This post is part of the HERvotes Blog Carnival: Protecting Unemployment Benefits.
The phenomenon of Occupy Wall Street has galvanized people to speak out and take a stand against economic injustice. The 99% moniker implies we either belong to the elite upper echelon…or there’s everybody else. But within that 99%, a variety of experiences and struggles exist. While the economic crisis impacted everyone, it affected women, and especially women of color, more adversely.
Women have been slower to recover from the recession. Adriana Kugler, Chief Economist for the Bureau of Labor, asserts the fastest growing sectors are “precisely sectors that mostly hire men, including professional and business services, manufacturing, and retail trade.” In November, the unemployment rate dropped to 8.6%. While men’s unemployment has decreased, in the past 2 years, women’s unemployment has increased.
While white women over age 20 had a 6.9% unemployment rate, women of color faced greater hurdles. The unemployment rate for Latina women was 10.6% and for African-American women 12.9%. Single women headed households also have a higher unemployment rate at 12.4%. The duration of unemployment increases as women get older, with women aged 55 and older bearing the burden of the longest duration. For the total population unemployed, 59% are unemployed for 15 weeks or longer, most for over 27 weeks. How are women expected to survive when they’re out of work for so long?
President Obama’s jobs plan targets assistance to women. For working women, his plan includes extending the payroll tax cut for workers, which would increase 77.9 million women’s paychecks, and cutting payroll taxes for over 900,000 women-owned small businesses. The jobs plan would invest $30 billion to help prevent up to 280,000 teacher lay-offs, 78% of whom are women. But President Obama’s plan targets unemployed women too.
One of the most crucial goals of the jobs plan includes a year-long extension of federal unemployment insurance (UI), which would benefit 2.6 million women who rely on those funds to survive. Part of extending UI includes the Self Employment Assistance Program which allows the usage of unemployment benefits to start new businesses. But Congress must act before the deadline of December 31st in order to renew unemployment insurance.
Secretary of Labor Hilda Solis argued for the reauthorization of unemployment insurance and benefits:
“We know what has worked: extending payroll tax cuts and unemployment insurance, and making smart investments in our economy. The clock is ticking. If Congress doesn’t extend emergency unemployment benefits for our long-term unemployed this month, 5 million Americans will lose their benefits next year. These are the everyday heroes of our recovery who have lost their jobs through no fault of their own. They spend all day, every day filling out applications, sending out resumes and looking for work. Now is not the time to turn our backs on them. They deserve better. They deserve action.”
But UI doesn’t just aid the unemployed. It also stimulates the economy. UI kept over 3.2 million people (including over 1 million women and almost 900,000 children) from plummeting into poverty last year. Recipients of UI “generally spend UI benefits quickly to meet basic needs,” generating approximately $2 growth in the U.S. economy for every $1 spent.
But as hopeful as the jobs plan is, President Obama’s plan doesn’t even begin to cover the gender wage gap and disparities already existing in the workplace.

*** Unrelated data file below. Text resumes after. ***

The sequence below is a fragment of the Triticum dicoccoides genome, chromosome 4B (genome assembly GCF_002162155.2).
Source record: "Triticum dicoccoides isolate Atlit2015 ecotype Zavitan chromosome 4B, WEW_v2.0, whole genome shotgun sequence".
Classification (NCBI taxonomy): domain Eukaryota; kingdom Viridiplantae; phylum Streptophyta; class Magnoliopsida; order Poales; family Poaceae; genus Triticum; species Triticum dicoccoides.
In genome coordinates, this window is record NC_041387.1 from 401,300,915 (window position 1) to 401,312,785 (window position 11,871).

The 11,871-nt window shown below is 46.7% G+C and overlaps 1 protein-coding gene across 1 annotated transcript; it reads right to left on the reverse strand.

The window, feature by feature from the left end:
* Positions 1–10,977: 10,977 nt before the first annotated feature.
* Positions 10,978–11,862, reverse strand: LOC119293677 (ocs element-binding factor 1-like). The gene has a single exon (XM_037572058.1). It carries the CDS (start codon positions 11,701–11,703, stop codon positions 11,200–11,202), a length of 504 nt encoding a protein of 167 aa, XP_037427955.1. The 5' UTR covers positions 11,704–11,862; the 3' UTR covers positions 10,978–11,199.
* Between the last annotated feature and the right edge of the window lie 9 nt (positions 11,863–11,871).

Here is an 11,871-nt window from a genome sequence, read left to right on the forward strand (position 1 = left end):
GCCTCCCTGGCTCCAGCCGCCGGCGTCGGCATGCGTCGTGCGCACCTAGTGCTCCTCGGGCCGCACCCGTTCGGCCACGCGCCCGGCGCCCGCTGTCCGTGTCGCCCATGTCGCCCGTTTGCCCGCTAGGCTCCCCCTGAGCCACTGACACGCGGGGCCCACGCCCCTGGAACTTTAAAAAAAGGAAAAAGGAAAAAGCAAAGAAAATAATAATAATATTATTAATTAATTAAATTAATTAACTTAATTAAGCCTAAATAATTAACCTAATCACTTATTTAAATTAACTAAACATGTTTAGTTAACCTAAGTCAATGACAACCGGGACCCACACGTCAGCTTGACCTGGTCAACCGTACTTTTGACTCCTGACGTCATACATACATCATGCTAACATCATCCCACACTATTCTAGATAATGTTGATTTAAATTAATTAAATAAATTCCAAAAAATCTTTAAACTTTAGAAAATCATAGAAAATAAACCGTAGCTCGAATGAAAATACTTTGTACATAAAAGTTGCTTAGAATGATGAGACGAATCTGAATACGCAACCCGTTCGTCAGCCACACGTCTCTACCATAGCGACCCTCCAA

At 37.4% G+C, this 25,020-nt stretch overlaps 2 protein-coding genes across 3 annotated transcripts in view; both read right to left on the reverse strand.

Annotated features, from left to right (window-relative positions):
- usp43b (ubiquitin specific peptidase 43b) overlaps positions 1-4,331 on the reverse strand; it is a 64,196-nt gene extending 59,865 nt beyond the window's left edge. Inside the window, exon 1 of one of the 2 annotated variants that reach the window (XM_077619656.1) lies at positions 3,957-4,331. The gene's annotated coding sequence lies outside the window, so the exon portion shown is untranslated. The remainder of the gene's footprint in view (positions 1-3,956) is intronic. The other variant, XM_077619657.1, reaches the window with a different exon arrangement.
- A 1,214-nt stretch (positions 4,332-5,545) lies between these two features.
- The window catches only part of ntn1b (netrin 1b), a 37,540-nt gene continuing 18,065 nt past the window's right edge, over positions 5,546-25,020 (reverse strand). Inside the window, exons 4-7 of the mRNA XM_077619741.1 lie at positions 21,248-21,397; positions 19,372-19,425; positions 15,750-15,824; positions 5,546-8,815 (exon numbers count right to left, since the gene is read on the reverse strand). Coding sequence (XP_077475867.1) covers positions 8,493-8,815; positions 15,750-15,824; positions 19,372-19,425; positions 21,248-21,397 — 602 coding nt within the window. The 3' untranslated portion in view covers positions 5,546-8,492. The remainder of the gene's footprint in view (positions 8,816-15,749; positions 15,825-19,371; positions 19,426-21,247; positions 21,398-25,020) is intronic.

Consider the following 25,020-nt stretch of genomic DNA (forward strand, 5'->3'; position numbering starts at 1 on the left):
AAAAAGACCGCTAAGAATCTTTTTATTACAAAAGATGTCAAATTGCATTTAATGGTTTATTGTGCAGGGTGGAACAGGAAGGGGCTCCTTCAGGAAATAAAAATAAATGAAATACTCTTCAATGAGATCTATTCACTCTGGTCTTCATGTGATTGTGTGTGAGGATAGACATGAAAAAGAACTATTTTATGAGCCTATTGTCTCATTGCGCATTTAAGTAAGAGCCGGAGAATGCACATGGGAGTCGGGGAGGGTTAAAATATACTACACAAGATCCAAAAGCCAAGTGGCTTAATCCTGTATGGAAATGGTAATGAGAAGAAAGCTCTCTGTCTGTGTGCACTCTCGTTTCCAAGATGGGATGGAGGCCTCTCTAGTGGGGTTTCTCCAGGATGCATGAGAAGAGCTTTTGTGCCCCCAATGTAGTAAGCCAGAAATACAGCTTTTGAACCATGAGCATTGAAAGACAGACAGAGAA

Gender, race, class and socio-economic status all intersect, impacting people’s job search and economic situations. Women STILL only make 77 cents for every dollar a man makes, 68 cents for African-American women and 58 cents for Latina women. Omg what fucking century are we living in?!
Women of color face an even greater uphill battle than white women. They contend with enormous discrimination due to a larger wage gap, not being hired, having names that sound “too ethnic” on their resumes so as not to get called for interviews. Within offices and industries, women of color may be passed over for promotions and unfairly seem to need twice the education and experience in order to compete.
Not only are women still not paid equally, they aren’t always treated equally either. Our country is plagued by horrendous family leave policies punishing women for having children. The U.S. is only 1 of 4 industrialized nations that do not offer paid maternity leave. They’re also punished for asking for a raise. Studies have shown women not only negotiate less than men for increased pay but if they do negotiate, they’re penalized for it. Sadly, many managers and supervisors (both women and men) believe women to be bitchy, too aggressive, overly assertive or not a “team player” if they ask for more money.
Occupy Wall Street and the economic crisis have opened the dialogue for greater economic justice. Part of that involves aiding both workers and those seeking employment. And that includes unemployment assistance. People erroneously assume the unemployed are lazy and don’t want to work hard. Single mothers, particularly African-American mothers, are vilified. The racist, sexist and classist stereotype of the Black welfare queen is still burned into people’s brains (ugh I could fucking scream at this disgusting and demeaning bullshit) All of these prejudices detract from the real problems plaguing our society. We should be helping the unemployed obtain jobs, discussing privilege, and dismantling racist and sexist stereotypes.
Our society preaches equality and democracy, but we have a long way to go before reaching that goal. Women aren’t paid the same, nor are they treated the same. Extending unemployment insurance is a crucial step in helping to level the playing field. We can’t turn our backs on the millions of women and children who need unemployment insurance to not only survive but thrive.
Part of the #HERvotes blog carnival.